They do this in a context of almost unimaginable complexity. A traffic stop turns deadly on a dime. One officer dead, the other fighting for his life. The alleged shooter, just 21 years old. Another suspect reportedly flees the scene, only to be detained by the neighbors whose fence he jumped to get away. Federal officials say the shooter obtained the weapon that killed Officer French through a straw purchase made by an Indiana man who bought the gun in Hammond — because his friend was ineligible owing to his criminal record.

The degree to which we take seriously the epidemic of gun violence will be measured by the effort we put into ridding our streets of illegal guns and weapons of war. Every day our elected officials fail to institute common-sense gun-reform laws, such as universal background checks and crackdowns on straw purchases, is a day we fail as a society to uphold the value of all human life.

By the same token, our commitment to protecting life will be judged by the work we put into building up the common good and redressing systemic injustice, not only through acts of remote charity — clicking to donate, posting to social media — but also through indispensable acts of proximate charity — giving food to the hungry, working to know our neighbors in need, no matter where they live. Committing acts of violence against the innocent can never be excused. But that does not mean we are released from the responsibility to understand why such violence plagues our city and our nation.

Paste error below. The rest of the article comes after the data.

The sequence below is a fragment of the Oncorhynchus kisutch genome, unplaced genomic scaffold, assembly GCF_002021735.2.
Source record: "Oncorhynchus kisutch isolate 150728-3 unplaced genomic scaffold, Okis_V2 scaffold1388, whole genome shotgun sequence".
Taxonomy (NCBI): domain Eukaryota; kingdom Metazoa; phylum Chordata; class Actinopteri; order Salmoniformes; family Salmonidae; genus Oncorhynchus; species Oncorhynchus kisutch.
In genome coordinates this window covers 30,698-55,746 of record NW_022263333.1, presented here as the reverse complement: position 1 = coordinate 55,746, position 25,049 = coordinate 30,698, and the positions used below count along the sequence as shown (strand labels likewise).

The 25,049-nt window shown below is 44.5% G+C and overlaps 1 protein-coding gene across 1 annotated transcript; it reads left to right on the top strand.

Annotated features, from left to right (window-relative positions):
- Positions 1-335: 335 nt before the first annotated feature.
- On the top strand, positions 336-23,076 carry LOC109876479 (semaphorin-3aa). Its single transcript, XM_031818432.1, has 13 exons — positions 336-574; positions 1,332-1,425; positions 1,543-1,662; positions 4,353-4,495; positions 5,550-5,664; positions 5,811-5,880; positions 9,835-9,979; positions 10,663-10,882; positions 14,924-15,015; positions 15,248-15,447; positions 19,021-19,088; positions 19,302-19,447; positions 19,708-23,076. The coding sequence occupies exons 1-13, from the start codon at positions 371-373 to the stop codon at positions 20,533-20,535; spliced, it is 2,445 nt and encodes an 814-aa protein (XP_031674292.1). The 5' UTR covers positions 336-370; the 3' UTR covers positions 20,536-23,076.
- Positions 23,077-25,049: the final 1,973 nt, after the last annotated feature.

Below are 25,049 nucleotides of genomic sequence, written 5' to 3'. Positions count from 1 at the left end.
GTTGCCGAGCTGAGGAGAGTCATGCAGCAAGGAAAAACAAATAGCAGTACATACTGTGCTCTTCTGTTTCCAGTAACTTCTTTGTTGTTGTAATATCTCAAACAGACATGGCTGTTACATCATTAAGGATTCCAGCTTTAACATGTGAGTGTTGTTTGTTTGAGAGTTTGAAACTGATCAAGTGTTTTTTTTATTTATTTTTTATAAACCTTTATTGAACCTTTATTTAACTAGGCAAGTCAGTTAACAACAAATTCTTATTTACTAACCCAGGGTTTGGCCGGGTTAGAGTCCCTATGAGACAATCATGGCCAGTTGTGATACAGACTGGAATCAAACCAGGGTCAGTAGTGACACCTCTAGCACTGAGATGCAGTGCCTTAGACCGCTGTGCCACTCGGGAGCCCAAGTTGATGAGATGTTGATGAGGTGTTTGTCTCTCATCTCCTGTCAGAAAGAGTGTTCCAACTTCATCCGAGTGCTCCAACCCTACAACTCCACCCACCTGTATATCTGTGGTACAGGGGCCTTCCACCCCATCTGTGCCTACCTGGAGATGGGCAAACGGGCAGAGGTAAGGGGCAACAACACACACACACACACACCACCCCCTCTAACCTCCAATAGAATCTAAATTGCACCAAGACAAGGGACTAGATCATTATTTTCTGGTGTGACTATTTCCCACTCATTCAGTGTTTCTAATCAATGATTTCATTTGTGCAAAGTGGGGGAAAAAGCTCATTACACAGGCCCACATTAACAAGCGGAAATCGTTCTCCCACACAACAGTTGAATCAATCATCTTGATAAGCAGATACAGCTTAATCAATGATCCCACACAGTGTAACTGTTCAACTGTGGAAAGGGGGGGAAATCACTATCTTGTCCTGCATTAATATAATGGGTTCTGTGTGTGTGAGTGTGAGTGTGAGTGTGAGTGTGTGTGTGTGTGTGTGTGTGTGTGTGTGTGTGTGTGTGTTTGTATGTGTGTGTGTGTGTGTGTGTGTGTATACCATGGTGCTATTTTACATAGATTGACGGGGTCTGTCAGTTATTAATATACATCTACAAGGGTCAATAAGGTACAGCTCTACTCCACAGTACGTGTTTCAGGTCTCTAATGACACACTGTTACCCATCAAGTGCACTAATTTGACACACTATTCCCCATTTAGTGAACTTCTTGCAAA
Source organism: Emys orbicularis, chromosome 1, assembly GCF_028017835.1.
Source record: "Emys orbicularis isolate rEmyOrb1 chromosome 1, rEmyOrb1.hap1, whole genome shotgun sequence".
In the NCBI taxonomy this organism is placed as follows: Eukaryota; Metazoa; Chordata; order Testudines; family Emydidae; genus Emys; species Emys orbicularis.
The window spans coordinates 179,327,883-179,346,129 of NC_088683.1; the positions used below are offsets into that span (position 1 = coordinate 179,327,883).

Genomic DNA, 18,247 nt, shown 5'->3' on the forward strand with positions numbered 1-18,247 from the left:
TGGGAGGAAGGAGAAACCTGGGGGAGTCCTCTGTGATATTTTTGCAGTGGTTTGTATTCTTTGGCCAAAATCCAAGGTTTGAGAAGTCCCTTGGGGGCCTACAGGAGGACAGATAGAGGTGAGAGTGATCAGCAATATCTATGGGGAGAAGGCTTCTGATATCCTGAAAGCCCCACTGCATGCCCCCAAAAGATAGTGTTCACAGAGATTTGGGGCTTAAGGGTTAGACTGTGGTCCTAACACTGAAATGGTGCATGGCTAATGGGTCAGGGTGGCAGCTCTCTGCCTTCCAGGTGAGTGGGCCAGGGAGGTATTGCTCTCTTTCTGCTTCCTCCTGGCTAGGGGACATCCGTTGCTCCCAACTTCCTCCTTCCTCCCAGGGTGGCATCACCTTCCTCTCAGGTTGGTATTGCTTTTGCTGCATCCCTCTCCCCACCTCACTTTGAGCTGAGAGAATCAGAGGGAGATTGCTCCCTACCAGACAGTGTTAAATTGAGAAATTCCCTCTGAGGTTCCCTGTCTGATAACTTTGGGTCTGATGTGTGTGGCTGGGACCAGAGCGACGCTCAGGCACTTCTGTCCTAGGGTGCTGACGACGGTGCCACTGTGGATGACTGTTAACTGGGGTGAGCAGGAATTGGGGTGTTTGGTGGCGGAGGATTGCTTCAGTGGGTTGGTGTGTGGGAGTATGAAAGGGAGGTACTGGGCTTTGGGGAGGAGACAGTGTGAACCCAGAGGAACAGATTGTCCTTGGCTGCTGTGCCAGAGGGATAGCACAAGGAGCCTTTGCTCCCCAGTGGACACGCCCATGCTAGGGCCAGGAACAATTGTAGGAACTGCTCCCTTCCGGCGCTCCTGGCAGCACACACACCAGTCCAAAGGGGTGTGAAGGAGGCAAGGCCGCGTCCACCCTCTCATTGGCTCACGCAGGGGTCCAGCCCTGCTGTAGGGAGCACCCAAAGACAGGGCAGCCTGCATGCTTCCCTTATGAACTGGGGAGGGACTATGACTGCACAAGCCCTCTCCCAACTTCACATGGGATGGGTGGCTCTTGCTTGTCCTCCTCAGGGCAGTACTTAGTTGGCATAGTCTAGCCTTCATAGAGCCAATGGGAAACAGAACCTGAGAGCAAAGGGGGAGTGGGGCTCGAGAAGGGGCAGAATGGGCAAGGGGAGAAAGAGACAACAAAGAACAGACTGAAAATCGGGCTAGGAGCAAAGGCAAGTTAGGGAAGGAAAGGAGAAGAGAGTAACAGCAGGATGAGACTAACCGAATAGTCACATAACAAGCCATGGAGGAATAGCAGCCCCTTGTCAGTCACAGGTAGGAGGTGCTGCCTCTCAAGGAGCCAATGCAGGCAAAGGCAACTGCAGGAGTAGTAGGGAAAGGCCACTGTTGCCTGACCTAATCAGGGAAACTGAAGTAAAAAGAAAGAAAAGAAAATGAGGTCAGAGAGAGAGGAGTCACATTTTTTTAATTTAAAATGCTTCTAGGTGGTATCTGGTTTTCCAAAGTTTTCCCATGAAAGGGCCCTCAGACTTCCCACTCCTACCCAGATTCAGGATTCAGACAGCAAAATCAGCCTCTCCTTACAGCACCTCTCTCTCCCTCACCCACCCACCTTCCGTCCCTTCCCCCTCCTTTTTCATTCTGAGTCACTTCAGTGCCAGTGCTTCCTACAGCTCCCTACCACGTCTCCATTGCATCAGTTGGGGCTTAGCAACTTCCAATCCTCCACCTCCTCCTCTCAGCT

How can we understand such tragedies when none seems susceptible to logic? How can we make a difference when the crisis seems so enormous? There is no denying it: this has been a season of senselessness in Chicago, with gun violence rising and mass shootings becoming a regular occurrence. But we can never allow ourselves to become numb in the face of injustice, no matter how crushingly common it seems. (there have been more than 1,000 victims of mass shootings in Chicago over the past six years.) We shudder when we hear of the child hit by gunfire, but do we remember her name? We mourn the slain police officer, but do we see beyond the uniform? These questions are not meant to condemn, but to awaken us from the zombified state of polarization that suffuses our society today. We pick sides, even neighborhoods, rally with the likeminded, close ourselves to conversation with those who might disagree, derive meaning from the conflict, and gather ourselves into silos of politics, culture and even religion.

This is not what God wants for his family. Officer French’s brother Andrew, an Iraq War veteran, wanted us to understand that his sister’s decision to join the force grew out of her commitment to social justice. And we can see the evidence: According to the child’s uncle, Officer French drove a 1-month-old and her mother to the hospital last month, after the baby suffered a gunshot wound to the head during a mass shooting in Englewood. The infant survived and is recovering. As Andrew French told the Chicago Tribune, “My sister’s always been a person of integrity. She’s always done the right thing even when nobody’s looking.” Of course, as Andrew knows, God was looking. God sees with the eyes of a loving parent. Even when we are beset by grief, feeling utterly alone, on the precipice of despair, God never abandons us, because we are his children, all of us.

Those who choose to run away from seeking some resolution of this plague of violence are like those who ran away from Jesus when he challenged them to believe in him and to "love your neighbor as yourself." As we pray the Peace Prayer at the conclusion of each Mass here at St. Peter's, may each of us seek to put those words into practice in our daily life.

May God's Spirit guide each of us in these difficult times and may our actions lead others to Christ and one another. May each us speak the words of St. Peter to Jesus, "You have the words of eternal life. We have come to believe and are convinced that you are the Holy One of God."

Fr. Michael